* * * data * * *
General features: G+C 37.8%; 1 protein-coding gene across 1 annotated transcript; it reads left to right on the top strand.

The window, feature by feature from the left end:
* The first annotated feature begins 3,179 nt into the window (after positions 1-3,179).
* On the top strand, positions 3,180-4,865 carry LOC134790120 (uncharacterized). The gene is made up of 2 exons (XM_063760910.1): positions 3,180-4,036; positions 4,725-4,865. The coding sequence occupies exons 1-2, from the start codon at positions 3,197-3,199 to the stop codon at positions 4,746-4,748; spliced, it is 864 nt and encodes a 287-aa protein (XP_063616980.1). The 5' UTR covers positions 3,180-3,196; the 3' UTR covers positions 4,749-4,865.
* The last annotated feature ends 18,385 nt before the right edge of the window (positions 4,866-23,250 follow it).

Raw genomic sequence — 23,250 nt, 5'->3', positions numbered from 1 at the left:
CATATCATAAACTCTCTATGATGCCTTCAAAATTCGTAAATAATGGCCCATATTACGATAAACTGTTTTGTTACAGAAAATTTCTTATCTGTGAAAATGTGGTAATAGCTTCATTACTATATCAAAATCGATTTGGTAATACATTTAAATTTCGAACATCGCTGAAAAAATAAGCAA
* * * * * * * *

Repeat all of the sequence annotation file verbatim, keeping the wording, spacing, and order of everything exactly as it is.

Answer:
General features: G+C 37.8%; 1 protein-coding gene across 1 annotated transcript; it reads left to right on the top strand.

The window, feature by feature from the left end:
* The first annotated feature begins 3,179 nt into the window (after positions 1-3,179).
* On the top strand, positions 3,180-4,865 carry LOC134790120 (uncharacterized). The gene is made up of 2 exons (XM_063760910.1): positions 3,180-4,036; positions 4,725-4,865. The coding sequence occupies exons 1-2, from the start codon at positions 3,197-3,199 to the stop codon at positions 4,746-4,748; spliced, it is 864 nt and encodes a 287-aa protein (XP_063616980.1). The 5' UTR covers positions 3,180-3,196; the 3' UTR covers positions 4,749-4,865.
* The last annotated feature ends 18,385 nt before the right edge of the window (positions 4,866-23,250 follow it).

Raw genomic sequence — 23,250 nt, 5'->3', positions numbered from 1 at the left:
CATATCATAAACTCTCTATGATGCCTTCAAAATTCGTAAATAATGGCCCATATTACGATAAACTGTTTTGTTACAGAAAATTTCTTATCTGTGAAAATGTGGTAATAGCTTCATTACTATATCAAAATCGATTTGGTAATACATTTAAATTTCGAACATCGCTGAAAAAATAAGCAA